A good examples of this new style of utility marketing comes from Mountain Dew in Colombia.

In attempting to attract notoriously cynical ‘skaters’ to their product (a cohort of over 2 million in the country), the strategic team behind the brand searched long and hard for an idea that could connect the brand with their needs and expectations. Through a week long ethnographic process with the skater audience, they uncovered an interesting truth.

They found that skaters spend 50% of their life in activities related to skateboarding, 60% of this time is spent skating. The remaining 40% is spent on fixing their boards. The damage that their boards suffer is so big that they spend a lot of time on bringing them back to action, making this a massive pain point.

But surely no brand could take on that challenge right? Surely some print and digital ads was the way to go?

Mountain Dew didn’t think that way.

If they really wanted to connect with the skater community, they couldn’t do a traditional advertising campaign. Instead they had to create something that was part of their lives.

The opportunity was staring them in the face, and for me, it’s a brilliant example of marketing as utility.

Mountain Dew created the “Dew Tool” concept – the first soda that also worked as a tool to fix their boards. The bottle had a cap with a 10mm gap so it could be used as tool on any skateboard (all skateboard’s wheels and truck screws are the same size).

The brand produced 10,000 Dew Tools and took them to point of sales where skaters usually concentrated.

And the bottle became a cult hit collector’s item.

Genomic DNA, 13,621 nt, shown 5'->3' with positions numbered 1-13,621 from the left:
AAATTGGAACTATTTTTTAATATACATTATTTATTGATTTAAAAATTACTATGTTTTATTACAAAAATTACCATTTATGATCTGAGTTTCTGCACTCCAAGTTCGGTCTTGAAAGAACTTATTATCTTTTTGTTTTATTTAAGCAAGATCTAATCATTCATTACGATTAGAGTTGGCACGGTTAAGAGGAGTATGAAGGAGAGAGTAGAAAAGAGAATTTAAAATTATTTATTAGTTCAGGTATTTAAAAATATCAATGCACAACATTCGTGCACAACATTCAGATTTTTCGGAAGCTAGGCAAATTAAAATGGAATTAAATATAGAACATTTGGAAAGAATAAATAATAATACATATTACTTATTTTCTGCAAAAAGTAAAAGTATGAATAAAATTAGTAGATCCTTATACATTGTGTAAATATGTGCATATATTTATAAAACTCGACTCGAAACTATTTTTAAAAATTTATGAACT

With a low budget, the Dew Bottle Tool was sold out in less than 2 days and the skater community demanded to have more of this special edition through social media networks.

A simple truth, a little lateral thinking, a willingness to move beyond advertising and an understanding that consumers these days want more than just interruptive ads stuffed down their throat.

When are marketers going to realise that the old model is dead?

Over the weekend, I saw a revered Irish marketer bemoaning the fact that advertising is becoming irrelevant.

A more sincere, empathy driven way of acting is our opportunity to regain that credibility and relevance once again.

 

 

 

What Irish sports marketers can learn from Australia’s digital sports leader…

nrl marketing australia

To paraphrase two famous sayings in marketing circles, ‘great artists steal with pride’.

Creative ideas can come from anywhere, particularly in a fast moving and innovative an industry like sports marketing. They are often new combinations of old things and the marketer who keeps abreast of new innovations across the sporting landscape can synthesise and remix examples to fit for their brand.

Having just returned from 6 months travelling around the world, I witnessed first hand some of the more advanced strategies in sports marketing, particularly in Australia. A first world, highly connected and sports mad country with enormous competition for fan dollars, sporting organisations in Oz need to be at the top of their tech., social and digital game to ensure ‘bums on seats’. Each of the AFL, Super 15 Rugby and AFL are innovators in their own right. But by far the most effective digital sports entity ‘Down Under’ is the NRL.

Rugby League in Australia is incredibly different to the often boring Super League up here. Along with being a more widespread ‘game of the people’ when compared to union, particularly in Brisbane and Sydney, games are more exciting, players are better paid with better skillsets and crowds are larger. Even in Melbourne, where Aussie Rules rules the airwaves, league is growing.

This climax of the season is impending, with four teams left from the three largest Australian cities vying for a Sydney grand final set for 4th October.

So what can Irish sports marketers learn from the organisation and operating digitally in such a competitive market?

Consistency across multiple channels